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Saving for a Healthy, Happy Future

Financial responsibility plays a huge role in overall health, happiness and security, today and for the future

A number of recent surveys show that few U.S. employees will be financially prepared for retirement. The Employee Benefit Research Institute’s 2012 Retirement Confidence Survey found that many workers have virtually no savings or investments, including 30 percent who have less than $1,000. In total, 60 percent reported that the total value of their household’s savings and investments, excluding primary home value and employee-sponsored pension, is less than $25,000.

Are we as a society so intent on instant gratification that preordering the new iPhone 5 is all the further we can plan? Can we not imagine what an underfunded retirement might look like, with its ramen noodle meals and constant worry?

By and large, Americans stink at saving money. But the sense of entitlement imputed to younger generations is only partly to blame.

We’re just not hardwired for it.

“It’s a cultural myth that things used to be better. While it’s true that savings rates have declined over the past 50 years, we as a society were never really good at saving to begin with,” says Karen Carlson, education director for the nonprofit organization InCharge Education Foundation, which teaches financial literacy. “People are not innately good at saving. We’re not motivated by long-term goals. Saving is a nontangible, complicated, abstract idea when set against a consumer culture that’s all about instant gratification.”

Studies have shown that we are less likely to exert ourselves for a delayed reward and that the perceived value of delayed rewards is less than the value of immediate rewards. So if given the choice a person is liable to accept, say, $340 now instead of $500 a year from now, says Len Green, a psychologist specializing in the psychology of economic decision making at Washington University in St. Louis.

“It might make good evolutionary sense – the old ‘bird in the hand’ adage.” Green says. “It sort of makes adaptive sense to overvalue the present. That said, we still have to think about the future.”

Self-awareness helps. Once we understand our psychological hang-ups about saving for the future, we can counter them with new information and attitudes.

One problem is our tendency to organize our finances so the emphasis is on bill paying as opposed to personal priorities. “We have a checking account, write the bills, and if there’s any extra at the end of the month, we move it over to savings,” says Jeanne Brutman, a financial planner and consultant based in New York City.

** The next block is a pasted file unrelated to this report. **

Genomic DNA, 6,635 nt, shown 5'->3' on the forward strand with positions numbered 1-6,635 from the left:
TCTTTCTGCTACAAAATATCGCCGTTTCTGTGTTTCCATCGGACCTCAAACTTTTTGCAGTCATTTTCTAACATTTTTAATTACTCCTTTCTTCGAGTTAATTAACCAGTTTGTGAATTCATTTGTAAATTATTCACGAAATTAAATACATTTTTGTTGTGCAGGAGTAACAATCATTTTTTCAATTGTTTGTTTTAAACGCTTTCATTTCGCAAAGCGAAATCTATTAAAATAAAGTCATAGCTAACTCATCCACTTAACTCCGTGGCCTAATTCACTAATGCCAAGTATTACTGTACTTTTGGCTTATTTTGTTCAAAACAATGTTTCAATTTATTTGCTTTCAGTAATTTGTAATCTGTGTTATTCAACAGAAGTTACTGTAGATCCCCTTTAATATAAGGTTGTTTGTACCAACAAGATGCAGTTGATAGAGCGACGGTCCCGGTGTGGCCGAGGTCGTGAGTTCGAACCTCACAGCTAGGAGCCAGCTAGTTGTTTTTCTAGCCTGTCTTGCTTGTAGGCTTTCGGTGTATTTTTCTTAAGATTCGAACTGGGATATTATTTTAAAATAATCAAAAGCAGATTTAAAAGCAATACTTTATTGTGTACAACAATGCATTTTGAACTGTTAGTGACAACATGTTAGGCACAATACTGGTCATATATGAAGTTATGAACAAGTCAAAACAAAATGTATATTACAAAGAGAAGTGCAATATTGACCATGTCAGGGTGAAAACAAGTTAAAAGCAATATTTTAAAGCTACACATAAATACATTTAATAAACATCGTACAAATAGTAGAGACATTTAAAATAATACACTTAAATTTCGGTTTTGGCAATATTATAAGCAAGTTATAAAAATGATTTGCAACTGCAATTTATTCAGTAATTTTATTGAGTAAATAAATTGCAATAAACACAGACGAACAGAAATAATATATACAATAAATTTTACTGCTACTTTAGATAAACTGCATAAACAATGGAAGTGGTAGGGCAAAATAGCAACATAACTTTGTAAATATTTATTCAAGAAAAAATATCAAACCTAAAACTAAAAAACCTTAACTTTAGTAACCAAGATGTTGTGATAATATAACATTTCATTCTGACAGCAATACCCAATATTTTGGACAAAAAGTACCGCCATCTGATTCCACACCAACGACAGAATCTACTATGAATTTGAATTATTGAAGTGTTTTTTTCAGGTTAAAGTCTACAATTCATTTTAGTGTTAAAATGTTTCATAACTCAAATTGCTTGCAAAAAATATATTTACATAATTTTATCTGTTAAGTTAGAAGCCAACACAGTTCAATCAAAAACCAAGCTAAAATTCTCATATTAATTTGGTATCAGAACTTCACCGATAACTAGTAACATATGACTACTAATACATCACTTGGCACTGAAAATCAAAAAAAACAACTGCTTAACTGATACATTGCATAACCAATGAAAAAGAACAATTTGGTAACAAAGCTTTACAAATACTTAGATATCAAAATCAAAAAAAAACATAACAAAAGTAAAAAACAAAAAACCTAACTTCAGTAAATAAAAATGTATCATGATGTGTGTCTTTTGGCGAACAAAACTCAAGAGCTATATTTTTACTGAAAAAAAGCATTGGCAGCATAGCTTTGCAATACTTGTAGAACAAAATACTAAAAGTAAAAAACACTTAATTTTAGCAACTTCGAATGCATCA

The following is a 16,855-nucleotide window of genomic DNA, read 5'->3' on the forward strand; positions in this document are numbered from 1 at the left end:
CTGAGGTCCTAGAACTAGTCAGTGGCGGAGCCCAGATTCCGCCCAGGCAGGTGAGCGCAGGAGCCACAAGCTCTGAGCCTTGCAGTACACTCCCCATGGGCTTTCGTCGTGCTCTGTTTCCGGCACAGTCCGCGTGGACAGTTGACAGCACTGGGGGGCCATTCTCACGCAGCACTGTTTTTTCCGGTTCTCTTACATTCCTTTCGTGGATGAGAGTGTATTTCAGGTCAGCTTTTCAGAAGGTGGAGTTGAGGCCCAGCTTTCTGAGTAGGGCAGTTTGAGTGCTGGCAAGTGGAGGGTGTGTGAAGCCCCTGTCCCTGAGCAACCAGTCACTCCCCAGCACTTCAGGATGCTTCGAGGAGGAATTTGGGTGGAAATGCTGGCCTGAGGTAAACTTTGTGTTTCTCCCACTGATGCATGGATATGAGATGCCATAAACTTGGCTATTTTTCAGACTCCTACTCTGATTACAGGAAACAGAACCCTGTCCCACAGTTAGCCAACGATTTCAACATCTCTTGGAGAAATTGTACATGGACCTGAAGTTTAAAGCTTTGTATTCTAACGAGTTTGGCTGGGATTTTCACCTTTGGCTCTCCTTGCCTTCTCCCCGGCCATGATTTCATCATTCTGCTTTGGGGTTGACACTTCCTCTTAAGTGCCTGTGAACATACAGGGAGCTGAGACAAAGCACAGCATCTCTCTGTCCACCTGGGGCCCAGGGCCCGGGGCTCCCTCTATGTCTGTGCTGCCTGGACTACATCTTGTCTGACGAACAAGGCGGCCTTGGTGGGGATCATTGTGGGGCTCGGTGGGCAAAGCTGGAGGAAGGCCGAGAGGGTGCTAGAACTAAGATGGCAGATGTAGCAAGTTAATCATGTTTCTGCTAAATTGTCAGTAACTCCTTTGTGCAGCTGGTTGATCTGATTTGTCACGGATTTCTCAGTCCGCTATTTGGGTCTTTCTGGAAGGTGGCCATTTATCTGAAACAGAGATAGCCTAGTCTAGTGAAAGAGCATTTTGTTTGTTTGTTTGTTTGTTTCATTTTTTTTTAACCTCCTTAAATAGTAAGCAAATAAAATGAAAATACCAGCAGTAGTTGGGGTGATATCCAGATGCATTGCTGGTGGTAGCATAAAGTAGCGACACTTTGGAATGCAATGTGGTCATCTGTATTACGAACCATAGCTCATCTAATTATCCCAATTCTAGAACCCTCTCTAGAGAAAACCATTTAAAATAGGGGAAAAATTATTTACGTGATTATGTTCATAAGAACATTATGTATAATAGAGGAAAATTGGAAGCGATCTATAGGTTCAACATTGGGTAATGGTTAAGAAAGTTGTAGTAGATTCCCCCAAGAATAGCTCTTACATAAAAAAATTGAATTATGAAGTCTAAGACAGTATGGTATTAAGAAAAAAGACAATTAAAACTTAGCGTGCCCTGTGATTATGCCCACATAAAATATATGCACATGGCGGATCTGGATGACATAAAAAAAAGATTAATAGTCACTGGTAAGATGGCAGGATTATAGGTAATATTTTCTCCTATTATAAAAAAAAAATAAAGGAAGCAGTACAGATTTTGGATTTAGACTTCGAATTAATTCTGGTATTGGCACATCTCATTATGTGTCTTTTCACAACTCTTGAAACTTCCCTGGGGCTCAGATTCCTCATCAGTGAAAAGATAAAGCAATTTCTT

Instead, she recommends opening a new account linked to your current checking account and designating it your “deposit account.” Every time you get money, either by paycheck, tax return, rebate or gift, deposit it into your deposit account.

Your checking account will be renamed your “monthly account” and used only for writing bills. Calculate your monthly expenses including savings (aim for 5 to 10 percent of your earnings), which “is like a bill you pay to yourself,” Brutman explains. If monthly expenses total $3,200, only transfer from your deposit account $3,200.

Set up an automatic transfer from the monthly account into a third account, which will become the three to six months’ worth of expenses it is recommended you have on hand. Automatic savings transfers are critical because it takes the decision making out of our hands.

Don’t think of this nest egg as an emergency or rainy day fund. “That’s a calamity-based way to think about savings,” Carlson says. “You also want money on hand in case a great opportunity comes along, like getting a professional certification.”

Carlson calls hers an “opportunity fund,” while Brutman calls hers a “freedom fund.”

When this account is fully funded, “You can allocate your 5 to 10 percent savings to pay down debt or build investments that create cash flow,” including mutual funds, bonds, whole life insurance or annuities, Brutman says.

From an economic standpoint, having money distributed across three or more accounts doesn’t necessarily make sense. But psychologically, “You’re telling yourself and the universe how you are going to spend your wealth,” Brutman says. “You acknowledge the commitments you’ve made and only agree to transfer so much of your wealth to meet them.”

As most of us know, “The more you put into a spending account, the more you spend, above and beyond those commitments,” she adds.

Meanwhile, the deposit account will grow, and that money can be “swept into savings or investments,” Brutman says.

Four ways to grow your savings

1. Shrink your monthly account. If you transfer $3,200 to cover expenses, try moving over $100 less to see if you can live on $3,100. “Keep going until you hit your low water mark,” Brutman suggests.

2. “Don’t approach saving as a zero sum game,” Carlson says. “We’re psychologically better at replacing things than cutting them out.” So if you discontinue cable, replace it with a cheaper Netflix subscription.

3. Make long-term savings difficult to get to. If you have a 401k or similar retirement savings plan through your employer, divert more money into it than your savings account, Carlson recommends.

4. When you get a raise, divert 50 percent of it into your 401k. File the paperwork before you receive the larger paycheck. If you delay, you’ll experience a sense of loss rather than gain.

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